from The American Heritage® Dictionary of the English Language, 4th Edition
- Craigie, Sir William Alexander 1876-1957. British lexicographer and philologist who was joint editor of the Oxford English Dictionary (1901-1933).
from The Century Dictionary and Cyclopedia
- n. The neck; the throat: same as crag.
from WordNet 3.0 Copyright 2006 by Princeton University. All rights reserved.
- n. English lexicographer who was a joint editor of the Oxford English Dictionary (1872-1966)
Sorry, no etymologies found.
Church & Dwight boss James Craigie told analysts a slight decline in Trojan's market share for its most recent quarter—to 75%—was "no big deal," given the overall growth in the condom market.
At Craigie, Mr. Maws makes tartare and sashimi with striped bass, tuna belly, cod, fluke, halibut, scallops—"you name it," he said.
One of Beantown's most dedicated locavores, Mr. Maws spends mornings on the phone with purveyors and fishermen, some of whom he has worked with for more than 15 years, to snag pristine catches for his Cambridge restaurant, Craigie on Main.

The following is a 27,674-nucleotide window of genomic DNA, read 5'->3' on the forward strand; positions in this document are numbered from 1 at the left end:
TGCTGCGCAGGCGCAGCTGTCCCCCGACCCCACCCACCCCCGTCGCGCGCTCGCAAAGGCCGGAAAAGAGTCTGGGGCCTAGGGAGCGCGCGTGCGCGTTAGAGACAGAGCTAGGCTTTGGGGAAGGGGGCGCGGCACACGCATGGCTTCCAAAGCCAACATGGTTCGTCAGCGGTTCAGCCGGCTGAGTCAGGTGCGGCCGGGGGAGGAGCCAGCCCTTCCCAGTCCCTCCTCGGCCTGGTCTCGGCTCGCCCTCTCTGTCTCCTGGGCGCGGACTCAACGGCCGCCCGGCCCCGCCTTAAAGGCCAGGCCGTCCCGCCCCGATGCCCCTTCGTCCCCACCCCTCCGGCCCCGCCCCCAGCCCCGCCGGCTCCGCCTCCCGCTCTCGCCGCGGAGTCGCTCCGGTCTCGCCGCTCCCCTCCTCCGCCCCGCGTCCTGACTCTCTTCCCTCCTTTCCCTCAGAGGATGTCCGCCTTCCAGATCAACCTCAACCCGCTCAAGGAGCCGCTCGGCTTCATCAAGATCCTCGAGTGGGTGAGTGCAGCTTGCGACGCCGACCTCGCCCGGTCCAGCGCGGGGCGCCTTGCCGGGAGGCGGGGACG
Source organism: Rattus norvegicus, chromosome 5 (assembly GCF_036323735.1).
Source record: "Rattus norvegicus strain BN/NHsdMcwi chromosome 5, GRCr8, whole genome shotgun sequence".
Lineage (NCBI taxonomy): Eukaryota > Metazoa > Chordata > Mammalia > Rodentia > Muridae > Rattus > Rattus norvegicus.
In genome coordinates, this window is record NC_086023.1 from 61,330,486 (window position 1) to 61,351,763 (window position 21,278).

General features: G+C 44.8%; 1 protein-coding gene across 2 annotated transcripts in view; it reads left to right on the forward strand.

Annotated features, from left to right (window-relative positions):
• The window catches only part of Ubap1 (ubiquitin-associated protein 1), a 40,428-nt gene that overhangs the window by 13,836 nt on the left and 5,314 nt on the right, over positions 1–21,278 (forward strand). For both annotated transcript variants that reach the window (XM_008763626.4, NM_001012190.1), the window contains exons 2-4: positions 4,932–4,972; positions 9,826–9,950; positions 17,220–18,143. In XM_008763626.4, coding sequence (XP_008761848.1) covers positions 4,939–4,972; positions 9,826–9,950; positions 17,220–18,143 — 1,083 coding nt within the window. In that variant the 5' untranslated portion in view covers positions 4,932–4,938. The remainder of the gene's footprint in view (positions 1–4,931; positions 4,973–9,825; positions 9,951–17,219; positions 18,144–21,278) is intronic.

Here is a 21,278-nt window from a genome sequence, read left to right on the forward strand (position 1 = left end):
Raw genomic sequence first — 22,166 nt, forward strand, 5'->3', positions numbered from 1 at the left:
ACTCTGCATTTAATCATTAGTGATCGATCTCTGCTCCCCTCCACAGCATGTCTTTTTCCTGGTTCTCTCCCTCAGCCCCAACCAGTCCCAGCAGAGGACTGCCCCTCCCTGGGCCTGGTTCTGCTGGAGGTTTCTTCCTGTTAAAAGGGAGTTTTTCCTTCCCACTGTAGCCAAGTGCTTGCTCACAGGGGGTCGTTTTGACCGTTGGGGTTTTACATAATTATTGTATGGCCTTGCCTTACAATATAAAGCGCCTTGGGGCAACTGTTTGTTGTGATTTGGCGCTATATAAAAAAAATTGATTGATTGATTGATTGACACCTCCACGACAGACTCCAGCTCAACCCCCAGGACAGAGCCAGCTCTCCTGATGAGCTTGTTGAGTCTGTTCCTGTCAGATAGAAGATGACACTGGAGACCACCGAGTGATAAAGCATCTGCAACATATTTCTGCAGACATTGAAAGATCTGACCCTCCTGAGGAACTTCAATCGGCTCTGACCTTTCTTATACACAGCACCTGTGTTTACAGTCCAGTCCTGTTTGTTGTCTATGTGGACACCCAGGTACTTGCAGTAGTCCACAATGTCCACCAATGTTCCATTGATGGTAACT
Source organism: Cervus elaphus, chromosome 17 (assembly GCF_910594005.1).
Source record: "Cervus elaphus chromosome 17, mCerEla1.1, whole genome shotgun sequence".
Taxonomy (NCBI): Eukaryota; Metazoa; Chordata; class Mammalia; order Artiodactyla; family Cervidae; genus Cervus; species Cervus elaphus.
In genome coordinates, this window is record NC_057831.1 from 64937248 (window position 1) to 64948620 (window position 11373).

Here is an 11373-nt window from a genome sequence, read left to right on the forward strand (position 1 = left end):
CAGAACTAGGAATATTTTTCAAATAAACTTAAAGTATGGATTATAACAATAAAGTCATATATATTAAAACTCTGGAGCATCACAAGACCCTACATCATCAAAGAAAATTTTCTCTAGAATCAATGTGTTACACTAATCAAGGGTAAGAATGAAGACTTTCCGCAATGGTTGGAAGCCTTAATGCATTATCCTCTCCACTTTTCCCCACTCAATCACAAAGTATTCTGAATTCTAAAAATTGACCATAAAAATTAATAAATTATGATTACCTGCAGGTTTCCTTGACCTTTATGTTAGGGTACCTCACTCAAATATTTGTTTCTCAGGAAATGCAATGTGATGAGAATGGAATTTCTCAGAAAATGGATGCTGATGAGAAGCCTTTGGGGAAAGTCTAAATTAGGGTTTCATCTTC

In an average week, the chef breaks down a couple of whole goats and lambs, a few pigs and 20-plus squabs at his acclaimed Boston restaurant, Craigie on Main.
At Craigie, he makes an all-lamb merguez with mostly shoulder meat and kidney fat.
At Craigie on Main, half a pig's head—brined, confited and roasted—is served whole, ear and all.
It stocks a comprehensive selection of new and secondhand books on everything from hunting and military history to children's literature, and hosts signings from local authors such as Victoria Glendinning, Emma Craigie and Charles Ellingworth.
At Craigie on Main in Cambridge, Mass., chef Tony Maws makes a version with yuzu juice—and uses it on sashimi and crisp vegetables.
He was the first photographer to win it; Hannah Collins was nominated in 1993 and Craigie Horsfield in 1996.
Chef Tony Maws at Boston's Craigie on Main considers it a "smoky, almost sinister substitute for honey" in a vinaigrette, and has also been known to simmer it with cider vinegar and sage for a sweet-sour gastrique for pan-roasted sweetbreads.
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